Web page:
We retrospectively analyzed the validity of limited lymphadenectomy (D1 and D1+) in elderly gastric cancer patients.
According to the aging trend in Japan, patients with gastric cancer are continuing to age. The extent of lymphadenectomy preferable for older patients is unclear.
The data of 35 and 52 patients ≥80 years old with cT2− or N(+) gastric cancer who underwent gastrectomy with D2 lymphadenectomy and limited lymphadenectomy, respectively, at 2 institutions between 2010 and 2019 were retrospectively reviewed.
The patients who underwent limited lymphadenectomy were older and their Onodera prognostic nutritional indexes were poorer than those who underwent D2 lymphadenectomy, although the differences were not significant. After propensity score matching, 28 patients in each group were analyzed. No significant differences in postoperative complications, initial recurrence sites, or causes of death were observed between the 2 groups except for postoperative respiratory failure, which was more frequent after D2 lymphadenectomy. The median overall survival time after D2 and limited lymphadenectomy was 73.9 and 70.9 months, respectively, with a hazard ratio of 1.32 (P = 0.53).
D1+ or even D1 lymphadenectomy may be acceptable for patients ≥80 years old with advanced gastric cancer.
The Japanese population is continuing to age every year. According to official Japanese statistics, 9.5% of Japan's population was estimated to be 80 years or older in 2021.1 Therefore, patients with gastric cancer are also aging. According to Japan's nationwide registry, 15.9% of patients who underwent gastrectomy for gastric cancer were ≥80 years old in 2012.2 However, their prognoses were not satisfactory, as the 5-year survival rate was 47.5% for patients ≥80 years, whereas it was 72.5% for those ≥60 and ≤79 years.
Previously, we compared the overall survival (OS) of patients ≥80 years old with gastric cancer who underwent surgery with those who did not and found that surgery resulted in a survival benefit.3 However, it remains unclear what type of surgery is suitable for these patients considering their condition, curability of their cancer, quality of life after surgery, and their life expectancy. Given their reduced physical capacity and ability to recover, less invasive surgery is often used. Although D2 lymph node dissection (LND) is recommended for T2− or N(+) cases according to the Japanese Gastric Cancer Treatment Guidelines 2018 (5th edition),4 limited LND of D1 or D1+ is often selected for these patients.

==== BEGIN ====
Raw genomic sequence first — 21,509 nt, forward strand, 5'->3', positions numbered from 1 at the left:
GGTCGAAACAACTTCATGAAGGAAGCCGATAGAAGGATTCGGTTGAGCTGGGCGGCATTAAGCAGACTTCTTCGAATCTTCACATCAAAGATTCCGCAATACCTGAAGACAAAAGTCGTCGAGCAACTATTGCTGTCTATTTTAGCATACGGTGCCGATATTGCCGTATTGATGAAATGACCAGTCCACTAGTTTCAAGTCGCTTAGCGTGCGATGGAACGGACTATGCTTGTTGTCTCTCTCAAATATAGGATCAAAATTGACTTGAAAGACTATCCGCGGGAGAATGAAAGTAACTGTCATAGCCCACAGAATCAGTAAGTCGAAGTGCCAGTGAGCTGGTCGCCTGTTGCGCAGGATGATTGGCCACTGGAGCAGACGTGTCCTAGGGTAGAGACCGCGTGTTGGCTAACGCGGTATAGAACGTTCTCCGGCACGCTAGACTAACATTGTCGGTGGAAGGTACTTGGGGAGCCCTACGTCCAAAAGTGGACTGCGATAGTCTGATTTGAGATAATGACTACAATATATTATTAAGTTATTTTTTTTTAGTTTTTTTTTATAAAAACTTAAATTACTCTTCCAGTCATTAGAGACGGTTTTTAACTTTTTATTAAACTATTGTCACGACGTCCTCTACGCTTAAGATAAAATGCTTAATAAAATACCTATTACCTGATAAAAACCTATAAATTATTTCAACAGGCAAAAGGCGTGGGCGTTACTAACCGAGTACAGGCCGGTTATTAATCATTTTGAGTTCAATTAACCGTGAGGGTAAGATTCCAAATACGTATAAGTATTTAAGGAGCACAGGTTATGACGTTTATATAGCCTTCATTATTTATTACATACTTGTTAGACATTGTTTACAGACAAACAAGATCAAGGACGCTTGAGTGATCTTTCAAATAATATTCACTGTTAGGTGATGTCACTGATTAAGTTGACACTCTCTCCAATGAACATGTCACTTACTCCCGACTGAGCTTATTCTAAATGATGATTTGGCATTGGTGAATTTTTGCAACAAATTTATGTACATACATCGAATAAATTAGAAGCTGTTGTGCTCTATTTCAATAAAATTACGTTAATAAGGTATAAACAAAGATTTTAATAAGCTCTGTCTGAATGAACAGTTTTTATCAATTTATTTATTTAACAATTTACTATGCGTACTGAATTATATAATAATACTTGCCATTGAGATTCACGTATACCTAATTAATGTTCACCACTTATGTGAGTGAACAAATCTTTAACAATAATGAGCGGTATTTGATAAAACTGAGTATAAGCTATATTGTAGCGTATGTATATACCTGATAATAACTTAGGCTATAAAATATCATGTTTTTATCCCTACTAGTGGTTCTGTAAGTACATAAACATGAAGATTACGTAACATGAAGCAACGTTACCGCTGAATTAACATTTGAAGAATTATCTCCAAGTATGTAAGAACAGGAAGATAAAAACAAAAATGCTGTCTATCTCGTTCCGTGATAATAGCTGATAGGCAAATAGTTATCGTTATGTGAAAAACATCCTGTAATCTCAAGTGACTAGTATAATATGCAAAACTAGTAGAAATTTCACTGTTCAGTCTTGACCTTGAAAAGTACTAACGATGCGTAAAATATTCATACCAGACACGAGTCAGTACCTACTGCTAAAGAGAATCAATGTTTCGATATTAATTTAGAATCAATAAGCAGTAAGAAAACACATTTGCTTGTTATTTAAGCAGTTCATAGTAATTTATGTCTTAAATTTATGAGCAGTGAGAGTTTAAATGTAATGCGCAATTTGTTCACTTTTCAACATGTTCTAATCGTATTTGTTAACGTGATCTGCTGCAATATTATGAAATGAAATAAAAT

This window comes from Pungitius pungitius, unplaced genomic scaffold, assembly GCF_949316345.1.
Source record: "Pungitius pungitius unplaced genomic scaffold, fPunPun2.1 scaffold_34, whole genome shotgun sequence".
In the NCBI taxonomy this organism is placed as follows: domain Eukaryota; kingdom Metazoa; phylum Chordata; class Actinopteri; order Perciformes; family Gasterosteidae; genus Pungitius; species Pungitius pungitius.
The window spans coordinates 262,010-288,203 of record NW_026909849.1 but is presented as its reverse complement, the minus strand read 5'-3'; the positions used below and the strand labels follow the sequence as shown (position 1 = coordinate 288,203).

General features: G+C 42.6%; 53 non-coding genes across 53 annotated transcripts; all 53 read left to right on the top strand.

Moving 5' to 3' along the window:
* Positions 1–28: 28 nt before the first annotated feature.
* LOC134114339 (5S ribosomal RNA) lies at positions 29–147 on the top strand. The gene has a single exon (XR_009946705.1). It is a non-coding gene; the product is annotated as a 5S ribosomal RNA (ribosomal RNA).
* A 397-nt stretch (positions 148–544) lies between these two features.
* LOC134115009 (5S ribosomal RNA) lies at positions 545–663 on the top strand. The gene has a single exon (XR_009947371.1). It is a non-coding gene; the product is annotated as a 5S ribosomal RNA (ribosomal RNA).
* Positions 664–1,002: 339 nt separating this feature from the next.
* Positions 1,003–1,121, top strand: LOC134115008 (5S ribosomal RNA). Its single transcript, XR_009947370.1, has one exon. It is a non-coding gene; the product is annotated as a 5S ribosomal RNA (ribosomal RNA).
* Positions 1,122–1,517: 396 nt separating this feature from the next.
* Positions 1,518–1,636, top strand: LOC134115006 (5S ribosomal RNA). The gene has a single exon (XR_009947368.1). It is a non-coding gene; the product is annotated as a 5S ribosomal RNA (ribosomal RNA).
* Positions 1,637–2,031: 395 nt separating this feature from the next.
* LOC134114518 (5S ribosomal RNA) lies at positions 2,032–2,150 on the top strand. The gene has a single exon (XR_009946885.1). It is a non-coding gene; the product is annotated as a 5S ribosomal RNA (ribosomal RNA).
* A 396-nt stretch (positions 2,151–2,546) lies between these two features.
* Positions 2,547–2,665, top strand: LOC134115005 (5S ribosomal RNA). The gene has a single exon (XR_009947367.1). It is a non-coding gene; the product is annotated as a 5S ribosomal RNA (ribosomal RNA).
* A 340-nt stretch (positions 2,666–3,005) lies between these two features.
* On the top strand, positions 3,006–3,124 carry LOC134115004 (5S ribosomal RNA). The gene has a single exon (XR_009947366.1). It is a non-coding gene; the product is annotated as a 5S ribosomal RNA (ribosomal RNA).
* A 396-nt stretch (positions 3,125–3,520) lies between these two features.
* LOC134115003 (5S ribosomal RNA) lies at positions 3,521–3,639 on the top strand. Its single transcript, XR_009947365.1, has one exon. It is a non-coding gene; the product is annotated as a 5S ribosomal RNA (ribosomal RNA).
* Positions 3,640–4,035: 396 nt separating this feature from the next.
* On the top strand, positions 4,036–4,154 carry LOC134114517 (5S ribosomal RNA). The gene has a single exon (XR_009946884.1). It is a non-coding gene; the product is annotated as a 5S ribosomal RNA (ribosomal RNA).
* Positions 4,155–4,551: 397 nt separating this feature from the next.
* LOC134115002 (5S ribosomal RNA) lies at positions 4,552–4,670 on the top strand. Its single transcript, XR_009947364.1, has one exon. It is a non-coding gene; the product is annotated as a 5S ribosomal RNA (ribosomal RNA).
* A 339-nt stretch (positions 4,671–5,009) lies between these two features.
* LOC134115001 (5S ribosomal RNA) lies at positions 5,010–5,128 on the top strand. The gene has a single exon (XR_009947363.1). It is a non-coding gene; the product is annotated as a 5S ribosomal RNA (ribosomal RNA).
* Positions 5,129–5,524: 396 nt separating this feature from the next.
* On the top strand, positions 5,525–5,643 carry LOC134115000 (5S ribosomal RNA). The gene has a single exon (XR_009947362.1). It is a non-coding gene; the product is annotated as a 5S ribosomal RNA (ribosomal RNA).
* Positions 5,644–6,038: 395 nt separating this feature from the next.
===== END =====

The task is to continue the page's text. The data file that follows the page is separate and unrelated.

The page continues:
In this study, we retrospectively examined the validity of limited LND for gastric cancer patients ≥80 years old using propensity score matching (PSM).
Materials and Methods
The medical records of 177 consecutive patients ≥80 years old who underwent surgery for gastric cancer at 2 institutions between 2010 and 2019 were retrospectively reviewed. Among them, 119 patients with cT2− or N(+) disease were candidates for radical gastrectomy with D2 LND, whereas D0, D1, and D1+ LND was performed in 8, 27, and 40 patients, respectively. Those with pStage IV disease and/or noncurative resection were excluded, and thus, 35 and 52 patients with D2 LND and limited D1 or D1+ LND, respectively, were analyzed in this study. A flowchart of patient selection is shown in Fig. 1.
Information on the following preoperative clinical characteristics, cancer features, treatment, and outcomes was collected from the patients' medical records: age, sex, Eastern Cooperative Oncology Group Performance Status (ECOG PS),5 American Society of Anesthesiologists physical status (ASA-PS),6 the physiological score of the Physiological and Operative Severity Score for the enUmeration of Mortality and morbidity (POSSUM),7 The Onodera prognostic nutritional index (PNI),8 clinical and pathologic cancer stage, surgical procedure including extent of gastrectomy and LND, postoperative complications during hospitalization, adjuvant chemotherapy, and the initial recurrence site. The POSSUM physiological score was calculated based on the patient's age, cardiac signs, chest radiography signs, respiratory history, systolic blood pressure, pulse rate, Glasgow Coma Scale score, hemoglobin level, white blood cell count, plasma urea level, plasma sodium level, plasma potassium level, and electrocardiography results. Each item was scored from 1 (normal) to 8 (abnormal). The sum of all scores provided a physiological score that ranged from a minimum of 12 to a maximum of 88, where a higher score indicates a higher surgical risk. The PNI was calculated according to the following formula: 10 × serum albumin (g/dL) + 0.005 × total lymphocyte count (/mm3). The clinicopathologic findings of gastric cancer were documented according to the Japanese classification of gastric carcinoma, 15th edition,9 and the surgical procedure and LND were documented according to the Japanese Gastric Cancer Treatment Guidelines.4 Information on prognoses, including the last date the patient was known to be alive or the date of death and cause of death, was surveyed from the medical records at our institutions or referral institutions, in the condolences section of local newspapers, or by calling the patients or their families.